One week after publishing its excellent series of reports on voter registration, The Commercial Appeal followed up with a package in Sunday's newspaper on Agricenter International that was, let's just say, not as good.
The two stories, which took up the entire front page of the business section, are only worth noting because of the timing. It's budget-setting season, when city and county elected officials sharpen their knives and government agencies run for cover or hire publicists and consultants to make them look indispensable. Or, if you're Agricenter, you get the daily newspaper to do that for you.
Agricenter International controls 1,000 acres of the 4,000-acre Shelby Farms and leases land to a variety of commercial ventures, including a trailer park, cell tower, and Ducks Unlimited. As the CA stories said, it also provides inner-city children a chance to experience life on a working farm, or something like that. And it has an economic impact -- whatever that is -- of more than $500 million a year! A veritable FedEx in a farm.
What the story didn't say was that the study was paid for by Agricenter International. The CA was apparently so overwhelmed by the big number that it could only note that the sum includes $250,000 spent at East Memphis hotels -- leaving $500 million plus change in the "other" category.
It is neither fair nor reasonable to take Shelby Farms and Agricenter International off the table during budget discussions while putting the heat on smaller fry. Mayor Willie Herenton has said several times that he is looking to close schools, parks, and fire stations and sell "nonperforming assets" to balance the budget. He has called out "irresponsible" city employee union leaders. The unions are big enough to fight back, but there are not many neighborhood parks, schools, or fire stations that can mount a tear-jerking publicity campaign or pay for an economic impact study to save themselves.
Nor does it make any sense to focus so much attention and publicity on the Mid-South Fairgrounds, Libertyland, the carousel, and the Mid-South Fair and so little on Shelby Farms, which is several times larger and potentially more lucrative.
Over strong objections from Agricenter International president John Charles Wilson, the Flyer obtained the nonprofit organization's leases in 2004. Wilson yielded only after the county attorney and Shelby County mayor A C Wharton intervened, and then Wilson made sure we paid $148 in copying charges. Oddly enough, after seeing the leases, I was more convinced than ever that Agricenter International is on the right track. In a 4,000-acre park, it makes sense to lease some acreage. But the leases should be public and publicized -- and those are two different things. They should be competitively bid to get a market price. The proceeds should benefit the park and possibly provide a surplus for other projects.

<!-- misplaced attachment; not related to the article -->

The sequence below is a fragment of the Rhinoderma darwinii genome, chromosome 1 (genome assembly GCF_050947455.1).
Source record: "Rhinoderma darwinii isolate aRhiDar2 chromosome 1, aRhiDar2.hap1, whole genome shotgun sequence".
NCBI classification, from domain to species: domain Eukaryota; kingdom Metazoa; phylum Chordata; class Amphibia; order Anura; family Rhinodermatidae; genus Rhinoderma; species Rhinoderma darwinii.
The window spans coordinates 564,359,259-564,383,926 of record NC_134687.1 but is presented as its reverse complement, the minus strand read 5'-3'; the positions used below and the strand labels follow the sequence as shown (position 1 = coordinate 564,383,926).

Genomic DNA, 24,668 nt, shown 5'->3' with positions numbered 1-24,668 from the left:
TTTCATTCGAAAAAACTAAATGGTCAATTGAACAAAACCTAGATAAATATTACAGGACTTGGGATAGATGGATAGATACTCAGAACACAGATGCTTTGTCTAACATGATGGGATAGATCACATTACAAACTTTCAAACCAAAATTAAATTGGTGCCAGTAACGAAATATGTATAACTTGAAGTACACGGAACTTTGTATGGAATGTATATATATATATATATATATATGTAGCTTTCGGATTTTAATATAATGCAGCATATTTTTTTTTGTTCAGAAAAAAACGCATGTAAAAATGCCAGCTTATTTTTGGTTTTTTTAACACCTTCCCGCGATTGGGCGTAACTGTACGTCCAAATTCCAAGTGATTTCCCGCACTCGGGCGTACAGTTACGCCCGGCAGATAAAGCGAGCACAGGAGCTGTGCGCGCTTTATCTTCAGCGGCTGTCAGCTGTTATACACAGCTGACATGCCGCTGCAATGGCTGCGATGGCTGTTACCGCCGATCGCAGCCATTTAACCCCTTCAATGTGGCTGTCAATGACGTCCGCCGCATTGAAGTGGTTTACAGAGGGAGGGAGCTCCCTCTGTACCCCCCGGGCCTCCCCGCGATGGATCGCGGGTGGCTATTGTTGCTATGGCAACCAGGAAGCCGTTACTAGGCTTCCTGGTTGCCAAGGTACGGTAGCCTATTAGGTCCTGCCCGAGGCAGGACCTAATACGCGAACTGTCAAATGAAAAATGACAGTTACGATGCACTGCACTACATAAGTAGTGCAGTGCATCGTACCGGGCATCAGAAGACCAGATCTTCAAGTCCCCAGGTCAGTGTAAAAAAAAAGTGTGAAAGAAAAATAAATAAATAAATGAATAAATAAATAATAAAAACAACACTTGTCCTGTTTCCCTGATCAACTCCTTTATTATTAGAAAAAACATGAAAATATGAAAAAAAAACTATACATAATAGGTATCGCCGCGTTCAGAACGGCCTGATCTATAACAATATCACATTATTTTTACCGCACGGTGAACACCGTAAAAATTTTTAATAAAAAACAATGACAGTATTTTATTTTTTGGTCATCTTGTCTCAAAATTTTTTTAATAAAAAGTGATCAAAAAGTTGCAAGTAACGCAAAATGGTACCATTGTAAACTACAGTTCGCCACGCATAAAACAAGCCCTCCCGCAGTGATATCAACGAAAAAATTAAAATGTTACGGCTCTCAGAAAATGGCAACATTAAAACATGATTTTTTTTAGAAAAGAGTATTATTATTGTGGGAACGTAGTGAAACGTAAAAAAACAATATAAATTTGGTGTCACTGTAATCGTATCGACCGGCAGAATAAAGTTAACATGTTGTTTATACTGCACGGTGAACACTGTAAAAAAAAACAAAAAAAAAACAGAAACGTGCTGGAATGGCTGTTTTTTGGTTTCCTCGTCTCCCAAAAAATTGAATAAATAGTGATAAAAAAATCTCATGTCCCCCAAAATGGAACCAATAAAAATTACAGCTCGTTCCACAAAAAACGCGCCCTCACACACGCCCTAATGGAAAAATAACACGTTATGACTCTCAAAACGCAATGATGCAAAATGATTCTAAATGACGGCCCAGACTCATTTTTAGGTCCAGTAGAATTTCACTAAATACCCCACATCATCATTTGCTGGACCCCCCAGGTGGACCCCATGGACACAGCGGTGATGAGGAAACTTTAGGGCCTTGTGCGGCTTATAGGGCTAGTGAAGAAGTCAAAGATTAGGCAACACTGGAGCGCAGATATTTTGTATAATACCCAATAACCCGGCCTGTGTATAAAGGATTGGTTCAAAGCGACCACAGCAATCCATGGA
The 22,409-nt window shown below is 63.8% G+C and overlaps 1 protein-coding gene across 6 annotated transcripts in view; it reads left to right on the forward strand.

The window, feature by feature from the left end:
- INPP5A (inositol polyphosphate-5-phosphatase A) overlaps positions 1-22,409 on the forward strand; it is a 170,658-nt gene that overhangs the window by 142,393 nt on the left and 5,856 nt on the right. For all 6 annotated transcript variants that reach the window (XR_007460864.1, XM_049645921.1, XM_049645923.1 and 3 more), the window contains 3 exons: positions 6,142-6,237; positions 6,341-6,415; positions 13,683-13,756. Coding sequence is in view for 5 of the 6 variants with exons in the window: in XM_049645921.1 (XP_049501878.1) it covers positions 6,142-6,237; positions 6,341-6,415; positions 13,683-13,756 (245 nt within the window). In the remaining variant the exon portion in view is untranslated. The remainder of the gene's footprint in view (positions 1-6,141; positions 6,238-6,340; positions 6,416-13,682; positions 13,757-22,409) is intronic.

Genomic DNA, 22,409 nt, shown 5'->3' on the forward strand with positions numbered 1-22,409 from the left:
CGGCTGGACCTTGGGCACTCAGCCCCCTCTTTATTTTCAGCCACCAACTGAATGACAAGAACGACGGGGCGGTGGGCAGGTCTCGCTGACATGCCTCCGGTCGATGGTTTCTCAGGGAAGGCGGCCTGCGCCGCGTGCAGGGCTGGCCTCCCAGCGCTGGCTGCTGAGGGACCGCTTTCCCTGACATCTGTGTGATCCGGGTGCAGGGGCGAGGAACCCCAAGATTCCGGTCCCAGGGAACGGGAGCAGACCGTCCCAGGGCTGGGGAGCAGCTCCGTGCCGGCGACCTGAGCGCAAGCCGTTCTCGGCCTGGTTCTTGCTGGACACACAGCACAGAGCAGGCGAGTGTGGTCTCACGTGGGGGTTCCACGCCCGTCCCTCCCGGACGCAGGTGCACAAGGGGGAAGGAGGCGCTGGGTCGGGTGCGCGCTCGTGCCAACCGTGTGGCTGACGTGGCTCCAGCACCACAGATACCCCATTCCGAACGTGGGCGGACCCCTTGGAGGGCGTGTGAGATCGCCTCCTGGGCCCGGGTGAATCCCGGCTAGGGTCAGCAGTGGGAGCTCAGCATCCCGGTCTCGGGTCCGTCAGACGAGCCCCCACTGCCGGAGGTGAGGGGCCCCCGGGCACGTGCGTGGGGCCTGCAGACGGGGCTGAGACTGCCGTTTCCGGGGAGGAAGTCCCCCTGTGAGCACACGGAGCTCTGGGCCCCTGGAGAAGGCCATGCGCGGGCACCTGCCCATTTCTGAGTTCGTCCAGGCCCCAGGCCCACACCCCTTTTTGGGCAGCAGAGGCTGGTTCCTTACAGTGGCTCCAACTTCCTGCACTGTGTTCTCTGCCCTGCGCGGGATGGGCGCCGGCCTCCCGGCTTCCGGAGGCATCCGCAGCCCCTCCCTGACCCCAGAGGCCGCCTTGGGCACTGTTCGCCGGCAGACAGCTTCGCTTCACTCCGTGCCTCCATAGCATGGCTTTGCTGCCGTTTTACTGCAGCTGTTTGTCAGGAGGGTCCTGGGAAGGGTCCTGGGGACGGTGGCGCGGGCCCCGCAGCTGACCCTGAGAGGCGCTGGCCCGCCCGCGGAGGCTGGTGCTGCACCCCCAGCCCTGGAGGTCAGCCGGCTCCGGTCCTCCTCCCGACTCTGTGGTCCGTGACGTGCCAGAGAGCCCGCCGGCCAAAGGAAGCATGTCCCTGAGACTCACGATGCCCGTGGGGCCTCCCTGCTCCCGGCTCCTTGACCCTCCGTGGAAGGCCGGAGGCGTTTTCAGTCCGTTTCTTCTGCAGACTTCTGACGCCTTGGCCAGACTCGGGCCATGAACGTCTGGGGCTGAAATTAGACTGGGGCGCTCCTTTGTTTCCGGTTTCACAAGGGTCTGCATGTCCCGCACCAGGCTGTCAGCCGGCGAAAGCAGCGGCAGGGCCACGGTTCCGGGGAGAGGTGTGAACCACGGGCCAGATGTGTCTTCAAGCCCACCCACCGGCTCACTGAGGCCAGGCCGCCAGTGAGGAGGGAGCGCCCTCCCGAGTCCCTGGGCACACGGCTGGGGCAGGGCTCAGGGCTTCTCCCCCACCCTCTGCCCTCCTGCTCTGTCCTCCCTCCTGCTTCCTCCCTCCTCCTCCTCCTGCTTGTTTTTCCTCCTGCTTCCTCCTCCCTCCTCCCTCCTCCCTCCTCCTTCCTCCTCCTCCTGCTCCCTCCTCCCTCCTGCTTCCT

As it stands now, Shelby County, through Agricenter International, leases land to Ducks Unlimited for $1 a year. Between this year and 2011, when the lease expires, the county will collect exactly five bucks for some of the choicest, best located land in Shelby County. Other tenants include a trailer park, a cell tower ($12,000 a year), and Cingular Wireless ($21,000 a year).
It's one thing for newspapers and interest groups to look at public documents and come to their own conclusions. But to ignore the documents and substitute puffery is negligence. Not many people know it, but Shelby Farms is within the Memphis city limits. Its operating structure and ownership go back to an era before suburban sprawl, when it was a prison farm, and both the city of Memphis and Shelby County had different forms of government than they do now. The Agricenter was invented in 1979 as a "Versailles" of modern agriculture. The insiders who run it know perfectly well it was not envisioned as a place where kids could catch a fish or pick a tomato.
The mission has changed, which is understandable. But the public deserves to see the books and know the whole story. Gentleman farmers and duck hunters shouldn't be held to a standard different from schools, libraries, and fire stations at budget time.